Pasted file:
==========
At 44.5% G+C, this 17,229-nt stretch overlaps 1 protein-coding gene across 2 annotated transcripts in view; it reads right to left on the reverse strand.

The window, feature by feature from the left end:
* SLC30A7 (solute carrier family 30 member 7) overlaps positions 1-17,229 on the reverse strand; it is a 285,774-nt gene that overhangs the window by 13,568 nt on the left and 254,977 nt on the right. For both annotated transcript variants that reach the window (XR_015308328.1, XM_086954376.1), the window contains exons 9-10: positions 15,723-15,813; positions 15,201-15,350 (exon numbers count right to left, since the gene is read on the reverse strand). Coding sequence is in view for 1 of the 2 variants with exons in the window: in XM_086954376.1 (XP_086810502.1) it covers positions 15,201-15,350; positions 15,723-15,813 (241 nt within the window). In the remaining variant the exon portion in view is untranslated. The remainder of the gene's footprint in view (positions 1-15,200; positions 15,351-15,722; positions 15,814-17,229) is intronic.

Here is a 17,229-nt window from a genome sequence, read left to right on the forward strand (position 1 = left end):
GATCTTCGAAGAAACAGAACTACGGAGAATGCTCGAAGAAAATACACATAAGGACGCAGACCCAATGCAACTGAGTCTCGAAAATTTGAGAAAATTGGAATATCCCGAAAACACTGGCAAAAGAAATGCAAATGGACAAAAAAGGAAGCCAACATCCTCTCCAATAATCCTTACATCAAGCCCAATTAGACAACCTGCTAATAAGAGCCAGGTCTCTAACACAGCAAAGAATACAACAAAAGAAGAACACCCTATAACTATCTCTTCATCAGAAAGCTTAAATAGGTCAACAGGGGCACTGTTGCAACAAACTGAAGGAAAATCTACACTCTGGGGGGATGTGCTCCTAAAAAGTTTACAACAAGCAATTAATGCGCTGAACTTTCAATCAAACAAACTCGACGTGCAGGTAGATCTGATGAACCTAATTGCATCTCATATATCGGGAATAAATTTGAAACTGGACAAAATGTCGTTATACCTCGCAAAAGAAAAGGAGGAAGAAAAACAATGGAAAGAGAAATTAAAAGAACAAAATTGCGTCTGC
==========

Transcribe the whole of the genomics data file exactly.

At 44.5% G+C, this 17,229-nt stretch overlaps 1 protein-coding gene across 2 annotated transcripts in view; it reads right to left on the reverse strand.

The window, feature by feature from the left end:
* SLC30A7 (solute carrier family 30 member 7) overlaps positions 1-17,229 on the reverse strand; it is a 285,774-nt gene that overhangs the window by 13,568 nt on the left and 254,977 nt on the right. For both annotated transcript variants that reach the window (XR_015308328.1, XM_086954376.1), the window contains exons 9-10: positions 15,723-15,813; positions 15,201-15,350 (exon numbers count right to left, since the gene is read on the reverse strand). Coding sequence is in view for 1 of the 2 variants with exons in the window: in XM_086954376.1 (XP_086810502.1) it covers positions 15,201-15,350; positions 15,723-15,813 (241 nt within the window). In the remaining variant the exon portion in view is untranslated. The remainder of the gene's footprint in view (positions 1-15,200; positions 15,351-15,722; positions 15,814-17,229) is intronic.

Here is a 17,229-nt window from a genome sequence, read left to right on the forward strand (position 1 = left end):
GATCTTCGAAGAAACAGAACTACGGAGAATGCTCGAAGAAAATACACATAAGGACGCAGACCCAATGCAACTGAGTCTCGAAAATTTGAGAAAATTGGAATATCCCGAAAACACTGGCAAAAGAAATGCAAATGGACAAAAAAGGAAGCCAACATCCTCTCCAATAATCCTTACATCAAGCCCAATTAGACAACCTGCTAATAAGAGCCAGGTCTCTAACACAGCAAAGAATACAACAAAAGAAGAACACCCTATAACTATCTCTTCATCAGAAAGCTTAAATAGGTCAACAGGGGCACTGTTGCAACAAACTGAAGGAAAATCTACACTCTGGGGGGATGTGCTCCTAAAAAGTTTACAACAAGCAATTAATGCGCTGAACTTTCAATCAAACAAACTCGACGTGCAGGTAGATCTGATGAACCTAATTGCATCTCATATATCGGGAATAAATTTGAAACTGGACAAAATGTCGTTATACCTCGCAAAAGAAAAGGAGGAAGAAAAACAATGGAAAGAGAAATTAAAAGAACAAAATTGCGTCTGC